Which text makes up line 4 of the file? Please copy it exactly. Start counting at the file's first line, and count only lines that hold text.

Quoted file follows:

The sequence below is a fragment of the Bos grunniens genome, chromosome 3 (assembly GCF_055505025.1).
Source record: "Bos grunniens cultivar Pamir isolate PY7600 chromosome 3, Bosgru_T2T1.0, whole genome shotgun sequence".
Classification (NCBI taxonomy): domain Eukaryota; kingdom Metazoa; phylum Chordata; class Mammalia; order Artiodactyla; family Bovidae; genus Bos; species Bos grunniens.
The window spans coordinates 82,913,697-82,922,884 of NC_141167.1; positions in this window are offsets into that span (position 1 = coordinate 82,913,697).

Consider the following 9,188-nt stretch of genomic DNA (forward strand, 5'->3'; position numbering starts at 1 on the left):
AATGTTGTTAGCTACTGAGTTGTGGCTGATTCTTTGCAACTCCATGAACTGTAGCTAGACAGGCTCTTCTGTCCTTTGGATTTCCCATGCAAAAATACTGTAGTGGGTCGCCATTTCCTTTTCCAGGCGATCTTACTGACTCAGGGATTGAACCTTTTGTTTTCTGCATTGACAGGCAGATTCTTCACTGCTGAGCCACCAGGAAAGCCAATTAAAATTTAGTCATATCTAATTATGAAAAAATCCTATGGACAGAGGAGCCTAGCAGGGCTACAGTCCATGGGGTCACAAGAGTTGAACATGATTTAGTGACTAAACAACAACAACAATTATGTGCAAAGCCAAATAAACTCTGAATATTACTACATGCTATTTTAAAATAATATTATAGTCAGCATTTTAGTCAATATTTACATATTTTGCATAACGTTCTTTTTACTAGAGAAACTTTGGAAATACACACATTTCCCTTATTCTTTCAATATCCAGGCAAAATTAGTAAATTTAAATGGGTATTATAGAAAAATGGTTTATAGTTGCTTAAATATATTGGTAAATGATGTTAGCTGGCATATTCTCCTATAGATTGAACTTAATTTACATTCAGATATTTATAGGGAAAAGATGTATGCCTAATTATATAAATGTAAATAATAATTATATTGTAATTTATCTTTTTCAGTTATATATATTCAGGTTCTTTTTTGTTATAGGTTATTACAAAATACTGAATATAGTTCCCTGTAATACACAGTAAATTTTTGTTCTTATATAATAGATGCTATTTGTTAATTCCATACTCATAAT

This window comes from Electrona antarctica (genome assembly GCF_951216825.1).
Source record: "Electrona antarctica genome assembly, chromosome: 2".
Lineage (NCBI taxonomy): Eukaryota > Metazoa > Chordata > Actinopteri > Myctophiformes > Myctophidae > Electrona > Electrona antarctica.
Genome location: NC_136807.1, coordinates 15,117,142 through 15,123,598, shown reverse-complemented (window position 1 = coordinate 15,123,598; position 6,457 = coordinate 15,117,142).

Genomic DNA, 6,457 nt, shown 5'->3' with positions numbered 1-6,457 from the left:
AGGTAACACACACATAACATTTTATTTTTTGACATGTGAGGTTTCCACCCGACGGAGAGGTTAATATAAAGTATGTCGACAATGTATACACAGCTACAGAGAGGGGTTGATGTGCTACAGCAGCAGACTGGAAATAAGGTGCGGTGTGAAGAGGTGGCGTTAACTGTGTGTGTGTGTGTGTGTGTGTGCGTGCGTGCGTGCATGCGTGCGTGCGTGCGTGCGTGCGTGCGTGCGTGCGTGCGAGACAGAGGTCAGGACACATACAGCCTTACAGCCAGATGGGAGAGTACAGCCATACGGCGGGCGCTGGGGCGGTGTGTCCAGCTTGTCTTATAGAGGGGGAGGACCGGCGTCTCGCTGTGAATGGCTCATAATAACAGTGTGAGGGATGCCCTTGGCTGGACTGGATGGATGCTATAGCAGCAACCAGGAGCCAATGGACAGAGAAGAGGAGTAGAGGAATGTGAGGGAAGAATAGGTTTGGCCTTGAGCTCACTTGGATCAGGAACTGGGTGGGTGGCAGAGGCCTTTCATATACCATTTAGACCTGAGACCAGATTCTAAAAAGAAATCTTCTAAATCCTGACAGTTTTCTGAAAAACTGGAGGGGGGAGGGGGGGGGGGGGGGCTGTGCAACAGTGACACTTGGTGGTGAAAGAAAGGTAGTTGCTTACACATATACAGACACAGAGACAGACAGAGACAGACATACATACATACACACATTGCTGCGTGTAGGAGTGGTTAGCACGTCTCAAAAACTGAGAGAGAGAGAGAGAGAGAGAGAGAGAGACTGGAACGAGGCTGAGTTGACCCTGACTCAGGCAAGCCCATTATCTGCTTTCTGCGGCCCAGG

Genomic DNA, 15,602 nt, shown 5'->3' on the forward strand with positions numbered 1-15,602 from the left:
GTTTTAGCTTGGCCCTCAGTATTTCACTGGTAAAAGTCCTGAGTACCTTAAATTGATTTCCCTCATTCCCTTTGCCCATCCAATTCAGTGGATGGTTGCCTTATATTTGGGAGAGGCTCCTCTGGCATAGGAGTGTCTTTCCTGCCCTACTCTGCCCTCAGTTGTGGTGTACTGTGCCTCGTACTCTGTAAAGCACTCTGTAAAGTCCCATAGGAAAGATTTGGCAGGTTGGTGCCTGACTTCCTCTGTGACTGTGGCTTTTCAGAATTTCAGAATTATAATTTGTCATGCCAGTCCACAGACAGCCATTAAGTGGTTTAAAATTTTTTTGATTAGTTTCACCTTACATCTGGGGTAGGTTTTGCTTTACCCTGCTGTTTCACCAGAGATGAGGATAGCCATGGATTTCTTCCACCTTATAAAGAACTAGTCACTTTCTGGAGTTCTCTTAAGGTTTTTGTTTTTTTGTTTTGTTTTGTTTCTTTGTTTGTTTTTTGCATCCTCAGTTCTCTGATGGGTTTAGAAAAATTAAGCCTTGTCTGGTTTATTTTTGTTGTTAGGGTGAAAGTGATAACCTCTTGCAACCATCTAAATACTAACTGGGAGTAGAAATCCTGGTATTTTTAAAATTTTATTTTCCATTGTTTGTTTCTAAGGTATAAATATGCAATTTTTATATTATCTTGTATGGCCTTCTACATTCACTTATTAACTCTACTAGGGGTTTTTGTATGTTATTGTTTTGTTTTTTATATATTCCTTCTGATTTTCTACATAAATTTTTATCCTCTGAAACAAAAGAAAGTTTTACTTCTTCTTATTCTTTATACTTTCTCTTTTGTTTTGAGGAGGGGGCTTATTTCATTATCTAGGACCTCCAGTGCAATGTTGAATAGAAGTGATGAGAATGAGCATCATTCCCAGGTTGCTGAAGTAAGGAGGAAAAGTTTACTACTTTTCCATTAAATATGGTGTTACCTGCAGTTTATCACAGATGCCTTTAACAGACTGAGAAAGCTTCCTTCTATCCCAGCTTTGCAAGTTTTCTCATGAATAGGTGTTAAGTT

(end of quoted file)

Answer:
The window spans coordinates 82,913,697-82,922,884 of NC_141167.1; positions in this window are offsets into that span (position 1 = coordinate 82,913,697).